“Evolution provides a theological solution to a theological problem, and the science is sandwiched somewhere in between. But the theological premises are denied so the theological result is seen as coming from science, and science inappropriately attains the status of truth giver.” I made that observation in Darwin’s God, and unfortunately it remains just as true today. The latest example of this phenomenon comes in the brand new volume, Calvinism and Middle Knowledge where, in Chapter 2, Kirk MacGregor strongly argues that evolution proves Molinism. Molinism was one of the dozen or more religious motivations and mandates for evolutionary thought, and now in the twenty-first century, evolution is used as a proof text for Molinism. See the sequence? Religion drives the science, and Read More ›

Finally, the Details of How Proteins Evolve

How did proteins evolve? It is a difficult question because, setting aside many other problems, the very starting point—the protein-coding gene—is highly complex. A large number of random mutations would seem to be required before you have a functional protein that helps the organism. Too often such problems are solved with vague accounts of “adaptations” and “selection pressure” doing the job. But this week researchers at the University of Illinois announced ground-breaking research that provides a step-by-step, detailed, description of the evolution of a new protein-coding gene and associated regulatory DNA sequences. The protein in question is a so-called “antifreeze” protein that keeps the blood of Arctic codfish from freezing, and the new research provides the specific sequence of mutations, leading to Read More ›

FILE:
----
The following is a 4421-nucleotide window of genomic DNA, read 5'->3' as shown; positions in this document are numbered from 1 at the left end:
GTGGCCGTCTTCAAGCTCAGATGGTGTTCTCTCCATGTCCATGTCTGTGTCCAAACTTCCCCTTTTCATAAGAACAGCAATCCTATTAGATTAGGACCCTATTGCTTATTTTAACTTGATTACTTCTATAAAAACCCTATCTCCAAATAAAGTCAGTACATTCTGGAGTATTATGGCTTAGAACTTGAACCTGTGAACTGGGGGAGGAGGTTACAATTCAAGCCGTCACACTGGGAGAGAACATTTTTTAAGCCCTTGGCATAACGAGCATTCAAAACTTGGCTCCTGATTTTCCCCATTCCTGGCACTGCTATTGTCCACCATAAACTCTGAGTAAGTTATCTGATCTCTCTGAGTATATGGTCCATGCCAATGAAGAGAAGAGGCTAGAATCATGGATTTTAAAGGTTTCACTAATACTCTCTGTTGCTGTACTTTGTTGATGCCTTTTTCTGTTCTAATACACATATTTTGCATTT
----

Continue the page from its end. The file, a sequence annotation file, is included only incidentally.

New Paper Demonstrates Superiority of Design Model

Did you know Mars is going backwards? For the past few weeks, and for several weeks to come, Mars is in its retrograde motion phase. If you chart its position each night against the background stars, you will see it pause, reverse direction, pause again, and then get going again in its normal direction. And did you further know that retrograde motion helped to cause a revolution? Two millennia ago, Aristotelian physics dictated that the Earth was at the center of the universe. Aristarchus’ heliocentric model, which put the Sun at the center, fell out of favor. But what Aristotle’s geocentrism failed to explain was retrograde motion. If the planets are revolving about the Earth, then why do they sometimes Read More ›

John Farrell Versus Isaac Newton